- MSCI China fund jumps after report said probe in Didi ending
- Optimism also fueled by easing of pandemic lockdowns
By Maria Elena Vizcaino and Ye Xie
June 9, 2022
A US-listed exchange-traded fund that tracks Chinese stocks drew in cash at a record pace after the easing of the nation’s Covid restrictions and signs Beijing is ending its year-long regulatory crackdown on tech companies.
Investors poured almost $270 million into the $7.2 billion iShares MSCI China ETF (MCHI) Tuesday, the biggest daily inflow since the fund’s inception in 2011. The ETF, which tracks the MSCI China Index, has rallied about 7% this week, following a report that Chinese regulators are preparing to wrap up a probe into Didi Global Inc.
The Didi report has sparked a flurry of positive calls from analysts at banks including JPMorgan Chase & Co. and Bank of America Corp. amid growing optimism that beaten-down Chinese stocks are poised to rebound. The relaxation of virus curbs in major cities and stimulus from policy makers are reinforcing the sense of confidence by easing worries about the nation’s economic growth.
“Covid lockdowns have held the economy and market back, but if this reopening is sustainable, the market looks set to rally ahead of the Chinese Communist Party’s third-quarter meetings,” said Malcolm Dorson, a money manager at Mirae Asset Global Investments.
Beijing’s tech crackdown, which had ensnared sectors from e-commerce to fintech and even online education, spread to online gaming last year, when regulators introduced stringent measures capping play time for minors and imposed new requirements aimed at curbing addiction. But in another sign of regulators easing up, this week they approved the second batch of new games for sale this year following a months-long freeze.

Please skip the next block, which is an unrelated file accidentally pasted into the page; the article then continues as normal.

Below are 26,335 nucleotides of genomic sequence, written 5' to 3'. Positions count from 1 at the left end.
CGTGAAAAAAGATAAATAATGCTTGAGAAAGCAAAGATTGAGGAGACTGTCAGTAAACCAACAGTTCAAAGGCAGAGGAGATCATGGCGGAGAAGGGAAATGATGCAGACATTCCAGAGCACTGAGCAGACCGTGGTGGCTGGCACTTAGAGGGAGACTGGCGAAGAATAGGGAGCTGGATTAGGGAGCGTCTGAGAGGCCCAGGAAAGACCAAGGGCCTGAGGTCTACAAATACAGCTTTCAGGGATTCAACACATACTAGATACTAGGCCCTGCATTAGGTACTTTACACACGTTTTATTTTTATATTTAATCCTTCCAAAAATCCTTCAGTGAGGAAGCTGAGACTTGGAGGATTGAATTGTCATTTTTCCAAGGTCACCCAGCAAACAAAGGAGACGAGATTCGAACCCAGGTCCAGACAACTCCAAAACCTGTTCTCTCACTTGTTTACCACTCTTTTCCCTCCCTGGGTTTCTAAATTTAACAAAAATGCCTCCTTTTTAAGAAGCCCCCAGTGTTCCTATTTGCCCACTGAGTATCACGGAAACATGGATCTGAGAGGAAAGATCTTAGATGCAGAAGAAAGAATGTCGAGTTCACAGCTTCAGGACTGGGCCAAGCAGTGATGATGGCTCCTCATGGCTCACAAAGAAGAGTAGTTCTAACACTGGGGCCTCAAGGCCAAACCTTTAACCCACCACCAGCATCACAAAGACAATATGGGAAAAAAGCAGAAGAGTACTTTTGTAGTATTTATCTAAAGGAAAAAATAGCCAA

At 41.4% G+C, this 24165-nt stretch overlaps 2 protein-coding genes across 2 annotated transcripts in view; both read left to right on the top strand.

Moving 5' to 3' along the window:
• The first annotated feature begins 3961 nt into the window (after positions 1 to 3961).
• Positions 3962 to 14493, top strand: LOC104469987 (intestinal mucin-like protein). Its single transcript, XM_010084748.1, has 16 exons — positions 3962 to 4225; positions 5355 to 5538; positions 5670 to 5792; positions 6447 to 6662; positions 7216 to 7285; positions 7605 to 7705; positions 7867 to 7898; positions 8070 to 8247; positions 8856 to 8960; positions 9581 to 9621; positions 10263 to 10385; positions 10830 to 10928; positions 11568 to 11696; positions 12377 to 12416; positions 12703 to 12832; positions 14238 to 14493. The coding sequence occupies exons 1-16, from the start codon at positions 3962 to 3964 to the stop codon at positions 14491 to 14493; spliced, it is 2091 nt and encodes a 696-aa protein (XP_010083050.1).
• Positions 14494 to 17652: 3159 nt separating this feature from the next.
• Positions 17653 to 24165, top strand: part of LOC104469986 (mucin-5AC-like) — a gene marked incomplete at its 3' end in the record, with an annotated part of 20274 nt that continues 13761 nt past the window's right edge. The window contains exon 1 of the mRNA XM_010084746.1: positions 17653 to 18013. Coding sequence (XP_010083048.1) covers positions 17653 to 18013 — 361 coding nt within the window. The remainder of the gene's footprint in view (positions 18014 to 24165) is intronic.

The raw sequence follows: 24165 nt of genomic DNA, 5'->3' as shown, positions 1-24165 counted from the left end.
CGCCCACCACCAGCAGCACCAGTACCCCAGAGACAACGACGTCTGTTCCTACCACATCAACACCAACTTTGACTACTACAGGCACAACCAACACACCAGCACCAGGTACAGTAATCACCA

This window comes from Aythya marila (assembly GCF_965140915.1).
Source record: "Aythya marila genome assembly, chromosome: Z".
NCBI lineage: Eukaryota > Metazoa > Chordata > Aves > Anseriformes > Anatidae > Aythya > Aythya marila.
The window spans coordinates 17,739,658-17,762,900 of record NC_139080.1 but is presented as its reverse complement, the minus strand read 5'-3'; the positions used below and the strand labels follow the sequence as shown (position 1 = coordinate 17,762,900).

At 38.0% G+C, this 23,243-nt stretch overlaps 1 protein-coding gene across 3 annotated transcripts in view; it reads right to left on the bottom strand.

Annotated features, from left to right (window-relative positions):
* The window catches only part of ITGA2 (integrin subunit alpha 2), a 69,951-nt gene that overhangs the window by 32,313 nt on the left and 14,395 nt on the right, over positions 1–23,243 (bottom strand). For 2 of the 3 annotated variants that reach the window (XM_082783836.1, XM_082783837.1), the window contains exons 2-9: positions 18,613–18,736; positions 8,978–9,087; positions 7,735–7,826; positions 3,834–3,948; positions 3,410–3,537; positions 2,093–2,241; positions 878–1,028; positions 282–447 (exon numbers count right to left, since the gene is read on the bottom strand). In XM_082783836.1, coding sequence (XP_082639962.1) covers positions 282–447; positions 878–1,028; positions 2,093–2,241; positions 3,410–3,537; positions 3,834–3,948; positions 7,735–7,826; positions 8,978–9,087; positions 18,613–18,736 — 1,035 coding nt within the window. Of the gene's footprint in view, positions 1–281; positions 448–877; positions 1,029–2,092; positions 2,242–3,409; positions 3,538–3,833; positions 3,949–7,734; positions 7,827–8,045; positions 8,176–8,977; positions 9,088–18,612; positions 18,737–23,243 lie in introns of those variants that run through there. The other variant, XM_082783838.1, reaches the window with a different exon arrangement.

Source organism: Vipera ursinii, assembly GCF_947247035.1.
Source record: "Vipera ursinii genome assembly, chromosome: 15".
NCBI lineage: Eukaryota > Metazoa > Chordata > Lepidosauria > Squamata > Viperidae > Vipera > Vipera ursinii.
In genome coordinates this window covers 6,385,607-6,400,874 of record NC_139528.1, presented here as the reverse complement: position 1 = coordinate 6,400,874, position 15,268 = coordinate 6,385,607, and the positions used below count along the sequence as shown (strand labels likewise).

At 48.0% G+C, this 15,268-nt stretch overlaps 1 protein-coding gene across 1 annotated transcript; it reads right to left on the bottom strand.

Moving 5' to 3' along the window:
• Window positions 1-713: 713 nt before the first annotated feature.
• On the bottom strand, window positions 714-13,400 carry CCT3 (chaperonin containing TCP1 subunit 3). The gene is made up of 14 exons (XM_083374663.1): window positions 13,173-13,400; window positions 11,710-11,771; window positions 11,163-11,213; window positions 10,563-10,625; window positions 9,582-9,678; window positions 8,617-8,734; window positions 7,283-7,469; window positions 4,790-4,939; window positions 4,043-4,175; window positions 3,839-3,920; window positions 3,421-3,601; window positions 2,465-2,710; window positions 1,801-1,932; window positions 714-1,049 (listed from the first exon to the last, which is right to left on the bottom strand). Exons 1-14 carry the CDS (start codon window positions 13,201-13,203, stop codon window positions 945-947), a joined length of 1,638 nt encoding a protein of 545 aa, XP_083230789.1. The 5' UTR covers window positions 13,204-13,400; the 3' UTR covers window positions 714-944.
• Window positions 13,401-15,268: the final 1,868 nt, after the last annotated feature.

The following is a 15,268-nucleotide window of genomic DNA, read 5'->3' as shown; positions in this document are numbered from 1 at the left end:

The MSCI China Index was up 0.6% as of 9:43 a.m. in Hong Kong on Thursday, headed for a fourth day of gains.
Chinese shares in the US have also rallied. The Nasdaq Golden Dragon China Index has risen for the past three days and is up more than 40% since May 11, though it’s still down over 10% this year.
“Tech stocks in China have been hit hard,” said Charlie Wilson, an investor at Thornburg Investment Management, who manages $1.1 billion in emerging-market stocks and said he’s overweight on Chinese equities. “We’re seeing valuations in large-cap tech names in China that we haven’t seen in more than a decade. I don’t see those businesses going away.”